Search for man swallowed by sinkhole in Seffner has been called off

SEFFNER, Fla. - The search for a Seffner man swallowed up Thursday night by a sinkhole inside his home was called off Saturday afternoon.

Hillsborough County Administrator Mike Merrill said the mission was just too dangerous and it would be impossible to recover the body of Jeff Bush.

"It is with a heavy heart that I stand before you today.  That's because the mission has changed for us and my sympathies go out to the family, and to all of their friends and neighbors here who have gone through this terrible tragedy," Merrill said.  "We can no longer sustain a rescue effort."

To watch Saturday's 5pm news conference, click the video player.

Jeff Bush was in his bed late Thursday night when the ground opened up below the home, taking the floor and the bed with it.  His brother, Jeremy Bush, desperately tried digging in the dirt to help his brother, but when deputies arrived, they had to rescue Jeremy.

Merrill explained during a news conference Saturday, that the engineering team has determined that the site is entirely unstable.

Sunday morning crews will begin the demolition process to secure the site.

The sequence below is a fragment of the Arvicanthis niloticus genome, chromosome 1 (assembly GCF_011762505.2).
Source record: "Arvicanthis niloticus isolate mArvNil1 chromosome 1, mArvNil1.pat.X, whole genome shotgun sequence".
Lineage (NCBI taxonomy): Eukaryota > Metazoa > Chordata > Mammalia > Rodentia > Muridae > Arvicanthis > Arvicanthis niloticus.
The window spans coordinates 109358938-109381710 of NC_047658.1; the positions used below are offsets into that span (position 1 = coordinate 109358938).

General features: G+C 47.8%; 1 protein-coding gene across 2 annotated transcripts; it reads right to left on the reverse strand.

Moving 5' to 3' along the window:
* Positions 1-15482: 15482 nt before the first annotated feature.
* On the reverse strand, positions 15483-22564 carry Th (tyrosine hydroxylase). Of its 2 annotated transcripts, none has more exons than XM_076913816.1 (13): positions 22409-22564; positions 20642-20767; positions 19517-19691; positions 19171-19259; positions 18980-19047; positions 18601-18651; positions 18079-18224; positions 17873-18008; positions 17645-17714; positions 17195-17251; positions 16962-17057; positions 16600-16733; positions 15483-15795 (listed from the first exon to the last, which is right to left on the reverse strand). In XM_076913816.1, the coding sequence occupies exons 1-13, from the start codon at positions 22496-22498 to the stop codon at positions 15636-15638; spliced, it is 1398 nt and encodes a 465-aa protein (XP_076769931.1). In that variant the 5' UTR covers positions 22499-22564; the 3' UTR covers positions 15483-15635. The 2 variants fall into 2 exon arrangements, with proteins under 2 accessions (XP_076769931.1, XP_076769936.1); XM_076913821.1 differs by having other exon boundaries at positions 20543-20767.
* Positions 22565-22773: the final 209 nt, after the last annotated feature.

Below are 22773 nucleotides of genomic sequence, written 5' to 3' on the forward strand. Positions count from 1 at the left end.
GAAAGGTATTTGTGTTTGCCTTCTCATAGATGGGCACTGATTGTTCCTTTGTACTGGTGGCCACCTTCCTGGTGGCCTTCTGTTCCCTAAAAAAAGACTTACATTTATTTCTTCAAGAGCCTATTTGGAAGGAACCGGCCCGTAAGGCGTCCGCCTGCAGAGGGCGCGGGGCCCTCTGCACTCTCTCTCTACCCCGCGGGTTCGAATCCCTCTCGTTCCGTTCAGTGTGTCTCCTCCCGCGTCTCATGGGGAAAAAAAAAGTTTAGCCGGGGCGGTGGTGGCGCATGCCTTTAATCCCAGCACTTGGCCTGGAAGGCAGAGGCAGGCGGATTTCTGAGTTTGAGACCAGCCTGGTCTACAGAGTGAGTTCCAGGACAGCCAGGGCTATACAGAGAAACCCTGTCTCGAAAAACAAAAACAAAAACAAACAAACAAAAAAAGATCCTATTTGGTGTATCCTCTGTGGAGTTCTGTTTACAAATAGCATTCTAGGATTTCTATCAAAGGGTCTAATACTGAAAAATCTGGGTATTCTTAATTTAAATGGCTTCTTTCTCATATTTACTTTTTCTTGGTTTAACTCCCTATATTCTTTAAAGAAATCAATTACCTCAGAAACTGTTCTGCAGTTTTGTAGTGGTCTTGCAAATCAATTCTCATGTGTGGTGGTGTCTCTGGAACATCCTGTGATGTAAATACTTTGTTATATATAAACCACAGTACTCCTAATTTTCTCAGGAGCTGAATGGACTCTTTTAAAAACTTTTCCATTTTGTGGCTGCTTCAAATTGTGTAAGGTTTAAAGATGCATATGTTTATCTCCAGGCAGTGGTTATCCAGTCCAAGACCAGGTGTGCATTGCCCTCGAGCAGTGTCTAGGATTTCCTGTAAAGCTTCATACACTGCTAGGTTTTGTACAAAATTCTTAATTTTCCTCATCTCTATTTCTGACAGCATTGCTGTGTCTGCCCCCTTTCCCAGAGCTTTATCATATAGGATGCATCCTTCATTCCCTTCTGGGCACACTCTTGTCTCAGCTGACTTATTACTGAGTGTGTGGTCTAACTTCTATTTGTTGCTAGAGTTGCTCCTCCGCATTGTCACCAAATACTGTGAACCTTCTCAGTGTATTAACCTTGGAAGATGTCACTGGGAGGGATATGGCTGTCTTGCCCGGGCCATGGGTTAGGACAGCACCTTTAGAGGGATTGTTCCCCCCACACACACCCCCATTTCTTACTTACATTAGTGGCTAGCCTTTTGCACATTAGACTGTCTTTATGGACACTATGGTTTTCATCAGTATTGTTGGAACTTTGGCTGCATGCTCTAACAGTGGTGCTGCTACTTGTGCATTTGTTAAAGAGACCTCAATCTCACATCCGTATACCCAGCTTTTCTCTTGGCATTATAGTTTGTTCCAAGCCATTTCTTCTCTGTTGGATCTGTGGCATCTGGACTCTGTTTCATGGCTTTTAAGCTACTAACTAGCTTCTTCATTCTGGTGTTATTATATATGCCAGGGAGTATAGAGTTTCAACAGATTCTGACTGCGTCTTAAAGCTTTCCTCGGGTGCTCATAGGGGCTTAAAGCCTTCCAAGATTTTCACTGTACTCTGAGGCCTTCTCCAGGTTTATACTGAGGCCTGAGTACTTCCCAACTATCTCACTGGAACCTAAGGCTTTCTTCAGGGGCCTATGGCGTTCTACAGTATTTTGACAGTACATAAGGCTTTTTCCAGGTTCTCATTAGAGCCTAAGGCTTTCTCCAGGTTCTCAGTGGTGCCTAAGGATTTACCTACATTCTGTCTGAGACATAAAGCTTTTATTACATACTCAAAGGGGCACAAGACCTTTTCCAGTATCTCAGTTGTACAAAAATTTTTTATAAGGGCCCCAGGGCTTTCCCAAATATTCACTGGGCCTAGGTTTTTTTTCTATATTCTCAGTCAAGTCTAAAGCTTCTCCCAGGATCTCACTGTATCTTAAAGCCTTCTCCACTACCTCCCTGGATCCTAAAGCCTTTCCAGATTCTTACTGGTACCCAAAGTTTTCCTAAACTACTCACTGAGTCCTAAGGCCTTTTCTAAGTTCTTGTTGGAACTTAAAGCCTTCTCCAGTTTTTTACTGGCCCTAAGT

Recent estimates are that the hole is now 50 to 60 feet deep.  

Tests conducted early Saturday morning showed the ground surrounding the sinkhole were highly unstable and deemed a neighboring home was in danger.

The family was given 20 to 30 minutes to go inside and gather up essential belongings.

Hillsborough County Fire Rescue escorted the family into the home.

A home to the other side of the sinkhole has also been evacuated.

The Red Cross is providing the families forced out of their homes with clothing, food and shelter.

The Hillsborough County Fire Department says they have set up a website if anyone wants to donate to the families, it's:

To contact the family please use the email address

In the meantime, an impromptu memorial of flowers for the family is now in the front yard of the house across the street.

Bill Bracken with Bracken Engineering said that based on what he's seen, the sinkhole had been growing for a while.

On Friday, Larry Madrid from Madrid Engineering Group said the slopes of the hole are extremely steep and it was slowly growing.

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